to students, faculty, and the higher-paid staff, relying on the
work of a separate caste of outsiders -- people who cannot feel
themselves part of the Princeton community -- because the university
does not show them its concern for their well-being by sharing,
even to the smallest degree, its wealth with them.
Not everything that students
learn at Princeton is taught in the classrooms. Some of it is learned
by observation. If Princeton students see people working at Princeton
being paid the lowest possible wage, and given few or no benefits,
they will learn that, even in situations of great abundance, there
is one rule for the fortunate and privileged members of the community,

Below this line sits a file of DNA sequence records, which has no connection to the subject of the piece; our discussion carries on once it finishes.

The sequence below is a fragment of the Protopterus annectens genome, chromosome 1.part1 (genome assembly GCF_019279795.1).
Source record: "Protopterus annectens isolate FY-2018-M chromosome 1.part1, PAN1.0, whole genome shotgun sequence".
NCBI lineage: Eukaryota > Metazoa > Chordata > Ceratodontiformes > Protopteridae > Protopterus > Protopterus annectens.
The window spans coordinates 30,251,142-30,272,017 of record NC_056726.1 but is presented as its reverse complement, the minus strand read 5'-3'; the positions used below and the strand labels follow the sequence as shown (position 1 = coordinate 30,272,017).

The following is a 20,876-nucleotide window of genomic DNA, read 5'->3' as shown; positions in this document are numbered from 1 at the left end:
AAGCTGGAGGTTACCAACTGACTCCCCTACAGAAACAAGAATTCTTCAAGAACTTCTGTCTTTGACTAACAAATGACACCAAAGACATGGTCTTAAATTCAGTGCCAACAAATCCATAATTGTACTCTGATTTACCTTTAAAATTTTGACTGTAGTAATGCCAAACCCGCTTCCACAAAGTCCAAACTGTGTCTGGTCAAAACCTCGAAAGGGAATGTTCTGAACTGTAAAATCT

and another for those at the bottom of the pile. Hence, there are
sound educational reasons why Princeton should spend just a little
more of its staggering wealth on its lowest-paid workers. This would
be an excellent use of money given to Princeton with the intention
of improving the education of its undergraduates.
The good news is that
some students have been concerned enough about this situation to
form a committee to campaign for a fair wage and benefits for all
workers. That is a reassuring indication of the ethical commitment
of the current generation of students.
By Peter Singer, Ira
W. Decamp professor of bioethics
It isn't often that a Princeton graduate student has his apartment
searched and his computer and papers confiscated by Russian counterintelligence
police. Joshua Handler, a doctoral student in the Woodrow Wilson
school, has been researching arms control negotiations between the
U.S. and Russia for several years. In October 1999, when Handler
was in Moscow examining open documents, police swarmed into his
apartment and accused him of being involved in another espionage